WACO, TX — 25 News recently reported the concerning decline in Masonic membership and the concern some Masons feel over their future. Since that time, several Mason has reached out to share a different perspective about why they're optimistic for the future.
Masons of the Baylor Masonic Lodge #1235 in Waco say that while there's certainly been a decline in numbers from a long-term perspective, there's also been an improvement in the organization's ability to attract younger talent.
"We are very excited about the things going on in our lodge right now," Past Master Scott Irwin said.
Age is the primary factor in the decline of dwindling membership. 25 News previously reported that the average number of members within some houses is above 70, with thousands of members passing away each year.
Overcoming the age cap is a massive obstacle in attracting new members, and based on the crowd at Baylor's Masonic Lodge on Wednesday, they've seen some success in jumping the hurdle.
Among the crowd is Andrew Patterson, a law student at Baylor University in his early 20s who's recently obtained the title of Master Mason at Baylor Lodge. Patterson says he inquired about membership because he wanted to learn more about the city of Waco, from where he's not from initially.
“I’ve met a lot of good guys," Patterson said. "With me being younger, they have a lot of experience that I can learn from.”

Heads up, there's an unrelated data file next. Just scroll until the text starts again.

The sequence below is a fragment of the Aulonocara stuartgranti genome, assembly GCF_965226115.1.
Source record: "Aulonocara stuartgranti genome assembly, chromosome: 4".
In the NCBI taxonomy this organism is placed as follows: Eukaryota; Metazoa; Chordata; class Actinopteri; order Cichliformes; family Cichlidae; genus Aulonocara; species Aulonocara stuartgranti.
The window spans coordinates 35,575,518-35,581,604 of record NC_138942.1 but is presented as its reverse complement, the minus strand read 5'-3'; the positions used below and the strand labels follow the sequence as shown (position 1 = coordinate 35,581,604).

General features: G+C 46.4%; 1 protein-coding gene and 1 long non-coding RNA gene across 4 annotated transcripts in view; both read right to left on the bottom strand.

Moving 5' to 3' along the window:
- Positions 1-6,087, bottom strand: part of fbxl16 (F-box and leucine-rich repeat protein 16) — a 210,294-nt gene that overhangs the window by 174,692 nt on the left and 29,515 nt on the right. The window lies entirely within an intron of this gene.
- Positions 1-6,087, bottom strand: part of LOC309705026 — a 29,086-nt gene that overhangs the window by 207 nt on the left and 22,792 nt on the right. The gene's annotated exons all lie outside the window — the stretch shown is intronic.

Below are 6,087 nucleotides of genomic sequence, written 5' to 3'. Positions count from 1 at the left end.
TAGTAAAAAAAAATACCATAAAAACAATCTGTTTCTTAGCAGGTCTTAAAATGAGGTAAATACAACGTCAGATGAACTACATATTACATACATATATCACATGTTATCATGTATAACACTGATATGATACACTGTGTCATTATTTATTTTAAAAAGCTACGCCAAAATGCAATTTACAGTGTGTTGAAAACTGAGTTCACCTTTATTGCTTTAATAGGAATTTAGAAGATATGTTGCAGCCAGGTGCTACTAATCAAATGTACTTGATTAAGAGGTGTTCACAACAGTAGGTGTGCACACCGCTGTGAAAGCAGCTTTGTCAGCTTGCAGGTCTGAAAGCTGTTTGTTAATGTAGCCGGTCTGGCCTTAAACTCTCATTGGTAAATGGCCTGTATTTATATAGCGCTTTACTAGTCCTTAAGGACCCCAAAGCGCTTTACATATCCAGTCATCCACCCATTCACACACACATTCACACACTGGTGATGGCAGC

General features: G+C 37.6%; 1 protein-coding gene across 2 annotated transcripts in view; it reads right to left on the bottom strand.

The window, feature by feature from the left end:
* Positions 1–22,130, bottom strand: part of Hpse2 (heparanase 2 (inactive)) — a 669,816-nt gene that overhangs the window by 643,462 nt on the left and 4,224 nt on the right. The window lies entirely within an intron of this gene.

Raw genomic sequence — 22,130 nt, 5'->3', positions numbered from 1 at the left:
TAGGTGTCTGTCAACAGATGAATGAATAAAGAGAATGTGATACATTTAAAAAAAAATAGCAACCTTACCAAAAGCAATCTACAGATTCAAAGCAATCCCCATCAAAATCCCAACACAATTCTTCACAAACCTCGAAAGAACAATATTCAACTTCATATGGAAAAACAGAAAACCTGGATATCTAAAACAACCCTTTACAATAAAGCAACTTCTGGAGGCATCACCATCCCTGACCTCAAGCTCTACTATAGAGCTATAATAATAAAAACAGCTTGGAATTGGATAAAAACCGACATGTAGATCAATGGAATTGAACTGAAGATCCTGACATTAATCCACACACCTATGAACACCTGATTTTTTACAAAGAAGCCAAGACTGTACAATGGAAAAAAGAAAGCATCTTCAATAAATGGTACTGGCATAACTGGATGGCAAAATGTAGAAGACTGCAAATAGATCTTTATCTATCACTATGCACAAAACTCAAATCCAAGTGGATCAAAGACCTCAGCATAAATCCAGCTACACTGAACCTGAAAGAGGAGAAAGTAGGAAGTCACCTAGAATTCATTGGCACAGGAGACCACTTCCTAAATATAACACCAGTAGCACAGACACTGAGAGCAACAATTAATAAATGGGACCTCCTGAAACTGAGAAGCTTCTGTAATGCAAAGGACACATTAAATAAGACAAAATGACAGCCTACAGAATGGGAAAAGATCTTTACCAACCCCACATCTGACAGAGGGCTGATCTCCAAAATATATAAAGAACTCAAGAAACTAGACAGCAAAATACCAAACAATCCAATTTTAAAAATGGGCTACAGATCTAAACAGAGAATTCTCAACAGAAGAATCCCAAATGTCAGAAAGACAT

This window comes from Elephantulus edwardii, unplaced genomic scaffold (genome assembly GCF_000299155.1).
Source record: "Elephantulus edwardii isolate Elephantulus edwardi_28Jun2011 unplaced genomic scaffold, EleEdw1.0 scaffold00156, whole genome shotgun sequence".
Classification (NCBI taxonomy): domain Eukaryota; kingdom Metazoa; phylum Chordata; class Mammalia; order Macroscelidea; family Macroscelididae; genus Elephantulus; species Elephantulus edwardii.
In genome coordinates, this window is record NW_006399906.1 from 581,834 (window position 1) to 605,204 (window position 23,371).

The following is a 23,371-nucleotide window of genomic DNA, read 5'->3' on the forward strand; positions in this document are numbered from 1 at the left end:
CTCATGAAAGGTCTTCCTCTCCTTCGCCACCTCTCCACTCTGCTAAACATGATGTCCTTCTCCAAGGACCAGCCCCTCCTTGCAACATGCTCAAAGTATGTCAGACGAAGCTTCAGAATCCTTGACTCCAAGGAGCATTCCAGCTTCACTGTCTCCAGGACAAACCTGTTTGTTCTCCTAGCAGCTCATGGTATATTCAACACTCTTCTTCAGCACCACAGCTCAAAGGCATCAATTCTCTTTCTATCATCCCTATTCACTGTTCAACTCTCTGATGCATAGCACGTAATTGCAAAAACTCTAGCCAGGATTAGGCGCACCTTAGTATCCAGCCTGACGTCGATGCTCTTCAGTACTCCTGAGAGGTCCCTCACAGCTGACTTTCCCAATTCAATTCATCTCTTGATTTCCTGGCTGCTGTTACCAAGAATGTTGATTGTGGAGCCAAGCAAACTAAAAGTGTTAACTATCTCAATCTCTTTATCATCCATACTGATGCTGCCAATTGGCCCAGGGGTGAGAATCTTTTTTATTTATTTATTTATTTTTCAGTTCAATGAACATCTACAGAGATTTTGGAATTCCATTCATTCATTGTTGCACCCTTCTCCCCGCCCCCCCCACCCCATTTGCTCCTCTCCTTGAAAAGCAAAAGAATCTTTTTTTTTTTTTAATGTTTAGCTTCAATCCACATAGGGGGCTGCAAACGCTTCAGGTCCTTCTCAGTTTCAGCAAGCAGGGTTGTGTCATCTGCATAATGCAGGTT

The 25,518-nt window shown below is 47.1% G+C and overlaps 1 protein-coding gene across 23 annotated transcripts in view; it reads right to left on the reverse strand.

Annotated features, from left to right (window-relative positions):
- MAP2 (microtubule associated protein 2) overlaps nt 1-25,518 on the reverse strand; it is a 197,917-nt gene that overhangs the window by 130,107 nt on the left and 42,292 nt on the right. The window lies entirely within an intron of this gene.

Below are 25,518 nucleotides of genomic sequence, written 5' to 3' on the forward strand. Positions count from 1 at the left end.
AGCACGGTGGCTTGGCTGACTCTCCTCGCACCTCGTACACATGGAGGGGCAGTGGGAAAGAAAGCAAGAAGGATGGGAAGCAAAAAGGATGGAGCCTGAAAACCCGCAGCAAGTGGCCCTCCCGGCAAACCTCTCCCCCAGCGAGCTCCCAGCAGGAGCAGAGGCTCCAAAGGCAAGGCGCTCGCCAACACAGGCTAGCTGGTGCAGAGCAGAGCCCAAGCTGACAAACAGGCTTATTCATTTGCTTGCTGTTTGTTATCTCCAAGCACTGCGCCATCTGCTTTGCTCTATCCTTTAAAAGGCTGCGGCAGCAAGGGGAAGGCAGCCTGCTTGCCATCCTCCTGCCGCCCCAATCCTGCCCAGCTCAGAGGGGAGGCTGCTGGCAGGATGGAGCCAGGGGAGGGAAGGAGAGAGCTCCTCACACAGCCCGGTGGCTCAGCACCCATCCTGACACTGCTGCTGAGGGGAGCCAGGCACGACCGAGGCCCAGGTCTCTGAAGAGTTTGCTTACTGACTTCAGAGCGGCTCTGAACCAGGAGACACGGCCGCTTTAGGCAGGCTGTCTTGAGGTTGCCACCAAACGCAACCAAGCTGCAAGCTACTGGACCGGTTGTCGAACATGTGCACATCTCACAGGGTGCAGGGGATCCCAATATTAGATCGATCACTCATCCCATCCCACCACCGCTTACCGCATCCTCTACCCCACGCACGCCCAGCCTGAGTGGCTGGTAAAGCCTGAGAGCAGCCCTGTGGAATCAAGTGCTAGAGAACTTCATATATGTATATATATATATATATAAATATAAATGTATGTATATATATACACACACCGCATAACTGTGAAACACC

Jason Williams is a veteran and became a member of the Masons in his early 30s.
"I'm 34 and I became a Mason in 2018," he said.
The secret for recruiting a younger pool of members? Spann says in many ways, it comes to getting your brand out front and center.
"I wear something as much as I can that signifies I'm a Mason," he said.
While Masons can outright solicit new members, it can be a challenge in having someone ask about membership first. Spann says something as small as a coin can go a long way towards initiating a conversation with someone towards becoming a member.
"I'll carry something, even if it's just a coin with the Masonic emblem on it," he explained. "I can't ask you to be a Mason, but I can certainly inquire as to the knowledge you have of our fraternity."
As for whether he's concerned about the existence of Free Masons in the future, Spann says he's not.
"Absolutely not," he said. "One thing that I want to make sure that everyone realizes is that within the community, Masons have continued to work. We continue to do good work over the years, and we haven't diminished our footprint in the community, We've just diminished out presence."